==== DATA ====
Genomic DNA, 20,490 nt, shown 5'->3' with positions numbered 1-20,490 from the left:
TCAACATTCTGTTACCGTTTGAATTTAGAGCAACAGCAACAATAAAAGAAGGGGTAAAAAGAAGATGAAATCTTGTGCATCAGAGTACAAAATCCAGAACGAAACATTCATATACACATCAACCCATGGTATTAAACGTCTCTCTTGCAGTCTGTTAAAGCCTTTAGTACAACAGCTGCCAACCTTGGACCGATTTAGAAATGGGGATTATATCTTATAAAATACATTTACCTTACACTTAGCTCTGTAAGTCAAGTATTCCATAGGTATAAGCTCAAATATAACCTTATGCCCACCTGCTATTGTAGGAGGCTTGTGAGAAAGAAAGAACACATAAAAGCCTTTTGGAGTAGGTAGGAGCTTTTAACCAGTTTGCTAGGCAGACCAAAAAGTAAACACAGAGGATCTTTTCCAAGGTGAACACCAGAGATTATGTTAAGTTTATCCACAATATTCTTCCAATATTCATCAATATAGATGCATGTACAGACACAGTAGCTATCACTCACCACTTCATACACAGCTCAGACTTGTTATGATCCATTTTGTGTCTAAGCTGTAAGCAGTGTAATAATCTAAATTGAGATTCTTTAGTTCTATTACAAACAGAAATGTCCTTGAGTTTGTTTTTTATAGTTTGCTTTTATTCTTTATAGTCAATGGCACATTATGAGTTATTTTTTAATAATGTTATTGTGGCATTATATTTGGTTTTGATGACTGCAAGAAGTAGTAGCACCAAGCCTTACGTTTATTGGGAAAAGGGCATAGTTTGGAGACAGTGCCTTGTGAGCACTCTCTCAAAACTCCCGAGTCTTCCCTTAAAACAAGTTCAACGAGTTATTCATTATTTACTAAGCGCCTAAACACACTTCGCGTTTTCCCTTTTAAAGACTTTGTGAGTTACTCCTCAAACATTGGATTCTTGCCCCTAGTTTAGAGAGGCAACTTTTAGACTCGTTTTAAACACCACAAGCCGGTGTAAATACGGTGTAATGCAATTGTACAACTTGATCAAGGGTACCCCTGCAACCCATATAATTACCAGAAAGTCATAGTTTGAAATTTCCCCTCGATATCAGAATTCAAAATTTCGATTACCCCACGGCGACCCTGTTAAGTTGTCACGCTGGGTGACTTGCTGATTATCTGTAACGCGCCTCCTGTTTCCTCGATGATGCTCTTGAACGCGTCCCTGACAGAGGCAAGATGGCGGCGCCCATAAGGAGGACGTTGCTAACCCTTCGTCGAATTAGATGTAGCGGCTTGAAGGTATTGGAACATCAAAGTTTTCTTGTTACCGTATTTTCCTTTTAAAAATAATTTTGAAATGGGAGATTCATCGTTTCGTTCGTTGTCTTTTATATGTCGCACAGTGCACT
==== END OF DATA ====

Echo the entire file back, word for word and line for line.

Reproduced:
Genomic DNA, 20,490 nt, shown 5'->3' with positions numbered 1-20,490 from the left:
TCAACATTCTGTTACCGTTTGAATTTAGAGCAACAGCAACAATAAAAGAAGGGGTAAAAAGAAGATGAAATCTTGTGCATCAGAGTACAAAATCCAGAACGAAACATTCATATACACATCAACCCATGGTATTAAACGTCTCTCTTGCAGTCTGTTAAAGCCTTTAGTACAACAGCTGCCAACCTTGGACCGATTTAGAAATGGGGATTATATCTTATAAAATACATTTACCTTACACTTAGCTCTGTAAGTCAAGTATTCCATAGGTATAAGCTCAAATATAACCTTATGCCCACCTGCTATTGTAGGAGGCTTGTGAGAAAGAAAGAACACATAAAAGCCTTTTGGAGTAGGTAGGAGCTTTTAACCAGTTTGCTAGGCAGACCAAAAAGTAAACACAGAGGATCTTTTCCAAGGTGAACACCAGAGATTATGTTAAGTTTATCCACAATATTCTTCCAATATTCATCAATATAGATGCATGTACAGACACAGTAGCTATCACTCACCACTTCATACACAGCTCAGACTTGTTATGATCCATTTTGTGTCTAAGCTGTAAGCAGTGTAATAATCTAAATTGAGATTCTTTAGTTCTATTACAAACAGAAATGTCCTTGAGTTTGTTTTTTATAGTTTGCTTTTATTCTTTATAGTCAATGGCACATTATGAGTTATTTTTTAATAATGTTATTGTGGCATTATATTTGGTTTTGATGACTGCAAGAAGTAGTAGCACCAAGCCTTACGTTTATTGGGAAAAGGGCATAGTTTGGAGACAGTGCCTTGTGAGCACTCTCTCAAAACTCCCGAGTCTTCCCTTAAAACAAGTTCAACGAGTTATTCATTATTTACTAAGCGCCTAAACACACTTCGCGTTTTCCCTTTTAAAGACTTTGTGAGTTACTCCTCAAACATTGGATTCTTGCCCCTAGTTTAGAGAGGCAACTTTTAGACTCGTTTTAAACACCACAAGCCGGTGTAAATACGGTGTAATGCAATTGTACAACTTGATCAAGGGTACCCCTGCAACCCATATAATTACCAGAAAGTCATAGTTTGAAATTTCCCCTCGATATCAGAATTCAAAATTTCGATTACCCCACGGCGACCCTGTTAAGTTGTCACGCTGGGTGACTTGCTGATTATCTGTAACGCGCCTCCTGTTTCCTCGATGATGCTCTTGAACGCGTCCCTGACAGAGGCAAGATGGCGGCGCCCATAAGGAGGACGTTGCTAACCCTTCGTCGAATTAGATGTAGCGGCTTGAAGGTATTGGAACATCAAAGTTTTCTTGTTACCGTATTTTCCTTTTAAAAATAATTTTGAAATGGGAGATTCATCGTTTCGTTCGTTGTCTTTTATATGTCGCACAGTGCACT